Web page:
An obituary to student democracy at Durham
It would be appropriate to begin with a brief obituary. “After a long and debilitating illness we say farewell to our much loved friend Durham Democracy.
Mr D. Democracy was much loved in name but known personally by few. Nevertheless, he will be sorely missed by those who knew him in his younger, vibrant years when he strode proudly through the streets of Durham. A small family ceremony will take place. Mr Democracy is survived by twin daughters, Protest and Participation.”
And here is where the problem arises. Whimsical obituaries may be the literary play-thing of idealess comment writers, but accuracy is important. Did he snuff it after the pitiful protest against tuition fee rises? Did he kick the bucket during the DSU Presidential election backlash? Or maybe there was no final hurrah, not even a “kiss me Hardy,” only a cough, a splutter and a final ignominious twitch. Whatever your dramatic inclinations may be, there is much evidence to say that this academic year finally saw the death of democracy across the student body. But wipe your eyes and let the hearse driver read his newspaper a little longer because all is not what it seems.
Firstly, the cause of death. The coroner’s report makes it clear that apathy was the cause of death. Not exactly a far fetched analysis. The symptoms were prevalent around the anti-tuition fee rise demonstration, a muted affair with barely a hundred Durham University students present. To cap things off the atmospheric music blasting out was not “The Internationale” or even the more neutral “Flight of the Valkyries,” but a selection of lounge music for the students to wave their banners in time to. Apathy is an affliction that we all suffer from, but it was a welcome paradox that the drunken creature who struggled to get out of bed in the morning would willingly brave the cold to rant about the evils of Thatcher or the Vietnam War. Not anymore.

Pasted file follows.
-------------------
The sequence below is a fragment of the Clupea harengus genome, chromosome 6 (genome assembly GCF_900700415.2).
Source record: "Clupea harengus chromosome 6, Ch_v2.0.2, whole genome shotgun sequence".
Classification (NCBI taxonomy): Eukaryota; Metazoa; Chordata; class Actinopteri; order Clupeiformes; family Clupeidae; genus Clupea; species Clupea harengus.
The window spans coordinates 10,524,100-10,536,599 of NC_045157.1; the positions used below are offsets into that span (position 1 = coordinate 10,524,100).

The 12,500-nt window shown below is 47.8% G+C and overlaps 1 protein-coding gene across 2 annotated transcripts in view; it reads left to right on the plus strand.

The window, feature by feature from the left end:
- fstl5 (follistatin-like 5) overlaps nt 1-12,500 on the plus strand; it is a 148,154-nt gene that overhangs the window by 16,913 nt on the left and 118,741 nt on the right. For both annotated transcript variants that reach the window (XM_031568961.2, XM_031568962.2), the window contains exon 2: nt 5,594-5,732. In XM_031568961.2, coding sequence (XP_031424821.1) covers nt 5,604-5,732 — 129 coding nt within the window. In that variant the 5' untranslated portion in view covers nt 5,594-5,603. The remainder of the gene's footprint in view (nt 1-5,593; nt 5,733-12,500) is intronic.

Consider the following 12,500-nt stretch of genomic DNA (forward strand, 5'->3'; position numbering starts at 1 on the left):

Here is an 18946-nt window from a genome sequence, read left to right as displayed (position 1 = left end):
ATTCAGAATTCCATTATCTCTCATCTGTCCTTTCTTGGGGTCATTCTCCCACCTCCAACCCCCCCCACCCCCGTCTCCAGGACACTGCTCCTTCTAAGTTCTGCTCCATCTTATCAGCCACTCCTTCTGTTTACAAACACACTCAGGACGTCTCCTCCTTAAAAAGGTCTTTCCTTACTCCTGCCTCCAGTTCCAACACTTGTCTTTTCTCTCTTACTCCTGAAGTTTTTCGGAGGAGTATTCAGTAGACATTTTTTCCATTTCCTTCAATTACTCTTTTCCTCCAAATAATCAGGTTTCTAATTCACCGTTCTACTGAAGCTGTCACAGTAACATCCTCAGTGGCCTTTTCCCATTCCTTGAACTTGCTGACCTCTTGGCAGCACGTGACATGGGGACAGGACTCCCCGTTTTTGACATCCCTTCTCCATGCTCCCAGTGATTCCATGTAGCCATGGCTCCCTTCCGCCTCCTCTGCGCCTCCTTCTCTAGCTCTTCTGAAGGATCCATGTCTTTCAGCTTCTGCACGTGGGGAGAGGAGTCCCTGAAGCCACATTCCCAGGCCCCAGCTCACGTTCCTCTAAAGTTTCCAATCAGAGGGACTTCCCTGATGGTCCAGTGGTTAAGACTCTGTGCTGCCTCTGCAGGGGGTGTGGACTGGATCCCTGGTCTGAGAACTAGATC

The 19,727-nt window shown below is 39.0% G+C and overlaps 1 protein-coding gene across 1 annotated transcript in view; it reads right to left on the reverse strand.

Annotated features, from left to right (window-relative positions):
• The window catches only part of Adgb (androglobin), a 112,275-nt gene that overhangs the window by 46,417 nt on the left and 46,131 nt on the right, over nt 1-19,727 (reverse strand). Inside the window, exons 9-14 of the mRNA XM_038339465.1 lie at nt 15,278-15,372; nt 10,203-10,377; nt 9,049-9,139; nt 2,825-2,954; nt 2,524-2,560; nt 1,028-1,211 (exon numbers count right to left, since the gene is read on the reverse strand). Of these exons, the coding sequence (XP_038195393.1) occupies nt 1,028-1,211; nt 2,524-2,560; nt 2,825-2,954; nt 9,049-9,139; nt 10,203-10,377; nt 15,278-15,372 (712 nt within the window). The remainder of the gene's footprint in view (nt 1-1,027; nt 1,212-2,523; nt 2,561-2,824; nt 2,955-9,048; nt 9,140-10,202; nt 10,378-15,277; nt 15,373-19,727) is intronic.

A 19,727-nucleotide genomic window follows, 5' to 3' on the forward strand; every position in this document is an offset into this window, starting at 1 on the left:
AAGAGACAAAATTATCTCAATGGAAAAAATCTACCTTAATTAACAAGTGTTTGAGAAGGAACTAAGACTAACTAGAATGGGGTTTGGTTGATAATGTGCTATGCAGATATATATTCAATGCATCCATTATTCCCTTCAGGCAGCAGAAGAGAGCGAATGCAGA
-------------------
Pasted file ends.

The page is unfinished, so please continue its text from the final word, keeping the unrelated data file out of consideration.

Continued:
Secondly, the time of death. A plausible estimation would be last February’s controversial DSU elections. Not only did they suffer from low turnout, (only a quarter of students voted in the DSU presidential election), but allegations were made that the President elect mobilised more electoral funds along with several underhand tactics. A typically restrained motion of censure was passed by the DSU in March but the damage was already done.
But now it’s time, not for Holmes and Watson to enter, but Perspective and Realism to take centre stage. As unsavoury as many may find the DSU they are simply victims of the same scam. Democracy is alive. It’s elementary my dear Realism, the solution to this death has been staring us in the face the whole time: democracy never died.
Sure there have been instances that would make anyone wonder if political activism has gone out of fashion but, simply put, democracy has a new identity. The classic fake nose and glasses have been swapped for Facebook and Google. Students no longer have to get their hands dirty with placards and banners when you can mobilise ten times as many dissenting voices with a click and clatter of keys. Just like the twitter-ites continued the fight against undemocratic super-injunctions, the student activists of the future will hone their skills on social networking sites.
Look at the online campaign against 38 week lets. The Facebook lobby group is not held back by the political sensitivity required of DSU figureheads. Instead, the group can vent the wrath of the student body without restriction.
Even if there is no street demonstration, the mobilisation and organisation of so many voices is equally impressive. It would be an exaggeration to claim that the University’s tactical retreat over 38 week lets was completely down to the online campaign, but it is a sign of things to come.
I started this article with a rather gloomy obituary reporting the death of a valuable friend to us all. I would like to end it with another feature of older newspapers. “Today was born a healthy baby girl to the parents Participation and Future, residents of Durham. They named her in honour of the mother’s beloved but recently deceased father, Democracy.”